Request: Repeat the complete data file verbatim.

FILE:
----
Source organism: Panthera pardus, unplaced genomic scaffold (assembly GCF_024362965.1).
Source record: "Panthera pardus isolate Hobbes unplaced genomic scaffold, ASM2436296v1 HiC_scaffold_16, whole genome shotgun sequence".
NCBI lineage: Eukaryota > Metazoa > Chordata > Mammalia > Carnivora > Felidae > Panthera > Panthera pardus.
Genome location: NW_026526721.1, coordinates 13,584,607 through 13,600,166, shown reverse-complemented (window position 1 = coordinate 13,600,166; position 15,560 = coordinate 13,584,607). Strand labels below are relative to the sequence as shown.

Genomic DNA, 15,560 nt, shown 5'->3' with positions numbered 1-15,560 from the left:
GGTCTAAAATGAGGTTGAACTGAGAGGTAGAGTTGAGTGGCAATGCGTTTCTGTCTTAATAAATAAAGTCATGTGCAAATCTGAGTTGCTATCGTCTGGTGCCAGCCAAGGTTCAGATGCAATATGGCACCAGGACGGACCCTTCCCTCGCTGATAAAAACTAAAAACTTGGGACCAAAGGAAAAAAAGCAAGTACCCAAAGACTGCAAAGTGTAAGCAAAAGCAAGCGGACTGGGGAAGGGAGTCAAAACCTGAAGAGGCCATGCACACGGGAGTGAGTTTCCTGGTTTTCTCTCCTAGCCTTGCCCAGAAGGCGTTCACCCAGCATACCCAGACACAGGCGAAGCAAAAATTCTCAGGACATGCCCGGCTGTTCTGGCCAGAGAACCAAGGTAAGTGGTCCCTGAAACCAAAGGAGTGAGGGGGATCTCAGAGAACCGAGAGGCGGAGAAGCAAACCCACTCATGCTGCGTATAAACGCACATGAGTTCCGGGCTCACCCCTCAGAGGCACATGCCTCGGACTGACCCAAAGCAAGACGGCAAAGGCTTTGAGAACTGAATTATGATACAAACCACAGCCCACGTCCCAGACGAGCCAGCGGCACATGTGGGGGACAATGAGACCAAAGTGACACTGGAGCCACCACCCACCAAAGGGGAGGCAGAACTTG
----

Source organism: Panthera pardus, unplaced genomic scaffold (assembly GCF_024362965.1).
Source record: "Panthera pardus isolate Hobbes unplaced genomic scaffold, ASM2436296v1 HiC_scaffold_16, whole genome shotgun sequence".
NCBI lineage: Eukaryota > Metazoa > Chordata > Mammalia > Carnivora > Felidae > Panthera > Panthera pardus.
Genome location: NW_026526721.1, coordinates 13,584,607 through 13,600,166, shown reverse-complemented (window position 1 = coordinate 13,600,166; position 15,560 = coordinate 13,584,607). Strand labels below are relative to the sequence as shown.

Genomic DNA, 15,560 nt, shown 5'->3' with positions numbered 1-15,560 from the left:
GGTCTAAAATGAGGTTGAACTGAGAGGTAGAGTTGAGTGGCAATGCGTTTCTGTCTTAATAAATAAAGTCATGTGCAAATCTGAGTTGCTATCGTCTGGTGCCAGCCAAGGTTCAGATGCAATATGGCACCAGGACGGACCCTTCCCTCGCTGATAAAAACTAAAAACTTGGGACCAAAGGAAAAAAAGCAAGTACCCAAAGACTGCAAAGTGTAAGCAAAAGCAAGCGGACTGGGGAAGGGAGTCAAAACCTGAAGAGGCCATGCACACGGGAGTGAGTTTCCTGGTTTTCTCTCCTAGCCTTGCCCAGAAGGCGTTCACCCAGCATACCCAGACACAGGCGAAGCAAAAATTCTCAGGACATGCCCGGCTGTTCTGGCCAGAGAACCAAGGTAAGTGGTCCCTGAAACCAAAGGAGTGAGGGGGATCTCAGAGAACCGAGAGGCGGAGAAGCAAACCCACTCATGCTGCGTATAAACGCACATGAGTTCCGGGCTCACCCCTCAGAGGCACATGCCTCGGACTGACCCAAAGCAAGACGGCAAAGGCTTTGAGAACTGAATTATGATACAAACCACAGCCCACGTCCCAGACGAGCCAGCGGCACATGTGGGGGACAATGAGACCAAAGTGACACTGGAGCCACCACCCACCAAAGGGGAGGCAGAACTTG